There are so many things to think about when choosing a fixie bike color. It is important to be able to visualize the final result. But also the decisions you will make while painting your fixie. Take some time to study the best way to create your own custom fixie bike color ideas.
Everyone is in love with fixie bikes, from professional athletes to casual cyclists. So, if you’re also a fan of these bikes, this article will help you find the best colors for your fixie bike.
- 1 Fixie Bike Color Ideas
- 2 What color should my Fixie Bike be?
- 3 How do you paint your Fixie Bike?
- 4 Fixie Paint Measurements & Materials
- 5 Paint Selection and Buying Tips for Beginners
- 6 What is the best way to clean my Fixie Bike?
- 7 How to remove factory paint from Fixie Bike?
- 8 Final Thoughts
Fixie Bike Color Ideas
If you’re wondering what the best color combinations for fixie bikes are, there are a number of options. Here are some ideas to get you started:
1. Blue and white – This classic color combo is perfect for a laid-back feel.
2. Cream and green – A soft, feminine mix that is perfect for summer days.
3. Red and black – A flashy and exciting option that will stand out.
4. Red or black – For a bold fixie style, choose this combination for an edgy look.
5. Navy and white – A great choice for showing off your skills on the bike. What color is your bike? Share the colors with us below.
What color should my Fixie Bike be?
Your Fixie Bike should be of a light color, such as white or light blue. If you don’t want to look like a ghost, use something that contrasts with the natural environment.
Fitting your Fixie Bike Color Choices on an existing bike design theme or color scheme. So if you already have a vector flow in mind for your overall bicycle colorway of riding choices. Maybe consider staying away from any specific shade of one particular color family until after those big decisions are made. Selecting numerous shades will not only create a mess to keep track of and maybe even harder if you want frequent changes in color, but it will also cost more!
How do you paint your Fixie Bike?
Painting a Fixie Bike is not difficult, but there are a few things you’ll need to do to make the process as smooth and easy as possible.
The first step is to clean and prepare your bike. Remove all the dust and dirt from the frame, fork, and gears.
Next, use a primer or paint of your choice to fill in any scratches or dents on the bike.
Finally, use a finish of your choice and apply two coats for maximum results.
Fixie Paint Measurements & Materials
You will need 2 or 3 paint containers, that are normally used for plastic toy figurines. You can probably get away with a 4-quart container to mix two colors. A popular and useful product called Filler Plastic from Model Magic is an excellent choice because it comes in different colors easy on the eye “window dressing” style gradient shades.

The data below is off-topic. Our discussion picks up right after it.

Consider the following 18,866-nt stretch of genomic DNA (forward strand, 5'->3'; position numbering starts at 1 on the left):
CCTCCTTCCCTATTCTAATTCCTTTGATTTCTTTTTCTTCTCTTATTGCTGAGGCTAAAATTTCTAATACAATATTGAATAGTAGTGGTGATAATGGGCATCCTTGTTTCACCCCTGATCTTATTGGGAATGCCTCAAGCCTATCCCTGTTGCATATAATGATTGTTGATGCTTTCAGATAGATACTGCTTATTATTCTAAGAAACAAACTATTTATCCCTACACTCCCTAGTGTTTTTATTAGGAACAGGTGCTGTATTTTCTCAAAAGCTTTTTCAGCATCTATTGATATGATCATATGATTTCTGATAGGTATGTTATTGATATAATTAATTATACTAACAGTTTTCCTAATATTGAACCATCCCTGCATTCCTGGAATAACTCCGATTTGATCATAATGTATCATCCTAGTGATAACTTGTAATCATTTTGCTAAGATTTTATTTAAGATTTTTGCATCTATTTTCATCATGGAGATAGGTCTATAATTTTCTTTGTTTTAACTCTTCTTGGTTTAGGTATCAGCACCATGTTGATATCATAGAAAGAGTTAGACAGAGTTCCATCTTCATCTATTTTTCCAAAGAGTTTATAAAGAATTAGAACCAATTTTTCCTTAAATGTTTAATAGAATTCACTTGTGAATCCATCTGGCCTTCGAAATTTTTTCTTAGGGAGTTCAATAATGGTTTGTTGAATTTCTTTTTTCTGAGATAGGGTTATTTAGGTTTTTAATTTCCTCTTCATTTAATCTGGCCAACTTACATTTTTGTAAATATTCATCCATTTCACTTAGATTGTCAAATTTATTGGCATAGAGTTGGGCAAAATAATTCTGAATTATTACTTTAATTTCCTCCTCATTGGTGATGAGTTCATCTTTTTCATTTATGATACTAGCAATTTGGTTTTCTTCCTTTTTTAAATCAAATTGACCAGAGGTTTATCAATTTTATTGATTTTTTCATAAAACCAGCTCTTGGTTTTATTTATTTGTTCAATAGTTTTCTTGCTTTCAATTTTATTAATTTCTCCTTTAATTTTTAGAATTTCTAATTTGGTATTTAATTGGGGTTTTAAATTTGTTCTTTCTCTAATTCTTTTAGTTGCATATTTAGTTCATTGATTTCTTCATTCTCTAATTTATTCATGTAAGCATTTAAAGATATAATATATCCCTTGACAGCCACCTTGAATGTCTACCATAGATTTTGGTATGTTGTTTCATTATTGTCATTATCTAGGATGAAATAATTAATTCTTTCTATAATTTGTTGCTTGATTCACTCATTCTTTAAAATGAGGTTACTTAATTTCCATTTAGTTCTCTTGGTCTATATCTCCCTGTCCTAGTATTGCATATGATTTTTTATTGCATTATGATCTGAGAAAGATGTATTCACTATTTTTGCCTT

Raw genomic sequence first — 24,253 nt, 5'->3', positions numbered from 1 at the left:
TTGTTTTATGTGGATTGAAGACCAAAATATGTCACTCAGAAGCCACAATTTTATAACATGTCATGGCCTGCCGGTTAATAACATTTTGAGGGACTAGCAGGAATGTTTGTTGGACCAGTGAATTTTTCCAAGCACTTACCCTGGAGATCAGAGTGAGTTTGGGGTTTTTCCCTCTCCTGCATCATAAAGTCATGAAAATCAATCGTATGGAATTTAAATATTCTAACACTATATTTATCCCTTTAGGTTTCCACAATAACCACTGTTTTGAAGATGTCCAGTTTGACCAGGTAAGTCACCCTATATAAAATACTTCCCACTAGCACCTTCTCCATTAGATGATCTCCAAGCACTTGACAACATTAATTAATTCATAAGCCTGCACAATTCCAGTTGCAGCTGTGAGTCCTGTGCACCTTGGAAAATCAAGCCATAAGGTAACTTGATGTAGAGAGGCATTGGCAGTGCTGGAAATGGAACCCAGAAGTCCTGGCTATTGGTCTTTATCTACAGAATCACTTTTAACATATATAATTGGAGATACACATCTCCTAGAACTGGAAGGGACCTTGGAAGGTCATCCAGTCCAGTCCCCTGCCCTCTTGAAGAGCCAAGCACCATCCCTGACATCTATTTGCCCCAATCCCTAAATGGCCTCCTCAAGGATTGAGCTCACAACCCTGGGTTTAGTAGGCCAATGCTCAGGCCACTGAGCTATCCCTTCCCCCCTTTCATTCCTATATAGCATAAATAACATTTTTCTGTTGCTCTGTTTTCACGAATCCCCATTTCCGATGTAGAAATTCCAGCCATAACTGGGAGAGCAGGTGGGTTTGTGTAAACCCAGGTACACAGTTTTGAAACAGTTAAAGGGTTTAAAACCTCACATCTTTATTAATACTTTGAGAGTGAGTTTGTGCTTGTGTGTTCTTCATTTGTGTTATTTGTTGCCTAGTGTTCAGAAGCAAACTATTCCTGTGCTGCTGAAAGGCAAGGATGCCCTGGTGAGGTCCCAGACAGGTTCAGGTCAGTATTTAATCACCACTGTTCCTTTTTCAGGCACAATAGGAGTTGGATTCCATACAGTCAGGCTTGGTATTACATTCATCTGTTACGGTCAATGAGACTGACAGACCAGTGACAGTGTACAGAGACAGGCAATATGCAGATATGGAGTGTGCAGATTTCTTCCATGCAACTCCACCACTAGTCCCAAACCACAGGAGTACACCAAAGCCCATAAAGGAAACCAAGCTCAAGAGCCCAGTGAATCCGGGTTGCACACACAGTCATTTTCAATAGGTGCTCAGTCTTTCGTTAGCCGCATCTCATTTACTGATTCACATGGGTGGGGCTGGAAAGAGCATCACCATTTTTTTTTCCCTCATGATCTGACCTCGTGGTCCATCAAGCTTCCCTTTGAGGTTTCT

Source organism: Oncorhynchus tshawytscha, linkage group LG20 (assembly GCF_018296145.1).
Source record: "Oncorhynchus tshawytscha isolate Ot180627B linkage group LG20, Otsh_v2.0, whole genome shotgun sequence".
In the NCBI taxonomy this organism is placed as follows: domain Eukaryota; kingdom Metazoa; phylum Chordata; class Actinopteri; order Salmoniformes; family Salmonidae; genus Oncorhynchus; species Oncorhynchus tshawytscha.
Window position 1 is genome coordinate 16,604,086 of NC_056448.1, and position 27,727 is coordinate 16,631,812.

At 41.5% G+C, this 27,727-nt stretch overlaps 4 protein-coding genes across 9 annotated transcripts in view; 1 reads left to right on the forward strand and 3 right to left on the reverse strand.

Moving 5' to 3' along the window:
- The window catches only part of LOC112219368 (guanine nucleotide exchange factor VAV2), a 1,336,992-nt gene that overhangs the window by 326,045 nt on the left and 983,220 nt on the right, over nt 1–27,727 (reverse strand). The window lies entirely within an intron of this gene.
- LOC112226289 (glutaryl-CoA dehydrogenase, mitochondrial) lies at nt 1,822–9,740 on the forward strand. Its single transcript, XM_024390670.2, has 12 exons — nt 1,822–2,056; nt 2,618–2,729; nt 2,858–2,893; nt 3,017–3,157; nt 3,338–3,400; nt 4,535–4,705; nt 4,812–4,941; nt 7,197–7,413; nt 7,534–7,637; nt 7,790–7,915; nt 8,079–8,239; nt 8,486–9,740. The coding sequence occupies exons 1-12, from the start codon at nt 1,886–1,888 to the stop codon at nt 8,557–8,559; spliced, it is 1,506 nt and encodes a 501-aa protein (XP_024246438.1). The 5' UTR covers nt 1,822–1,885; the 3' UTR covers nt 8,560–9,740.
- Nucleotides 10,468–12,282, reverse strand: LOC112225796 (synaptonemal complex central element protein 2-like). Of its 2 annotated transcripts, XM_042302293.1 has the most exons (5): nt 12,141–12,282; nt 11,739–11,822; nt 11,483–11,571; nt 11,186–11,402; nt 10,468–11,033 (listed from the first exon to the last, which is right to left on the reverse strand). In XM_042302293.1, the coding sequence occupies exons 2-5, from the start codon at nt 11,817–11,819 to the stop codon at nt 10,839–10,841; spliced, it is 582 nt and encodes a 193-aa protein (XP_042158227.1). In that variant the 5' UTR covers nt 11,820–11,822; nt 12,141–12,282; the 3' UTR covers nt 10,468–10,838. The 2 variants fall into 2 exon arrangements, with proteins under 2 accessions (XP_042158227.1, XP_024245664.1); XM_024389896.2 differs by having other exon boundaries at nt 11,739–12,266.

The first color should be your main goal color to match as closely as possible so you do not have any overlaps or gaps between your paint scheme and the natural bike color of your ride.
TIP: Fill multiple containers with a different color so if you get an unwanted shade, it’s easy to mix it up quickly until you find one that works correctly on YOUR bike. It’s very important not to overfill!
Overextending one container without filling all others will simply create drips and runs as well as uneven application. As with everything, practice makes perfect!
In the beginning, you may have to work several days or even weeks on different colors before finding one that meets your goals. This is fine as long as you make sure not to overfill! Practice and a little patience will make this process much easier in no time at all.
An empty plastic container can be used for mixing paint by simply adding water until it mixes easily into your desired shade result ( you can do this in advance before you get started or while it’s still mixing when it arrives at your door). It is best to prevent possible contamination between containers by only using one per color. I found that periodically shaking the pipe gently will help mix better and less residue (just make sure not to shake it excessively as with all processes, too much agitation could damage the paint!).
TIP: If mixed correctly and applied properly on both sides of your bicycle, no two paint jobs will come out looking the same!
TIP: If a light layer of ceramic-based primer is applied first (primer prevents staining caused by wet layers of Polycrylic on metal) then you can start up top in the front with both colors, paying special attention to avoid missing any spots.
After a thin, even coat has been applied on each side and drying time at least 2 hours complete, apply another heavy layer to each side. This time, pay attention to avoid miss-spots or streaking and adhere only where you intend for the colors to meet.
When it’s finally dry on both sides, begin painting in small zigzag motions with a craft paintbrush. Make sure it’s thick enough so that no drips from any leaks are visible immediately after application. You can always add more layers if this is not sufficient!
Again, applications should be dried for at least two hours before applying the wax coat, achieved with a hairdryer set as hot as it will go.
TIP: After decorating and drying your entire bike, you may find that the paint didn’t penetrate into every nook and cranny of the frame as desired ( especially annoying when the last few areas were quite difficult).
Here’s how to remedy this. Sprinkle a small amount of sand on each area, using a clean brush, then press it with your fingers to get maximum effect. Do this when the bike is warm ( This method will not work as well if applied at cold ambient temperature!)
I know the down look of all those “dirt” and scratches, but hey – at least none is destroying my bicycle frame… The whole process took me around two weeks start to finish while waiting for the paint’s dry! Not much attention was ever paid to this appearance until the painting was actually done. You are however looking at one very carefully thought out, detailed, and well worth the time!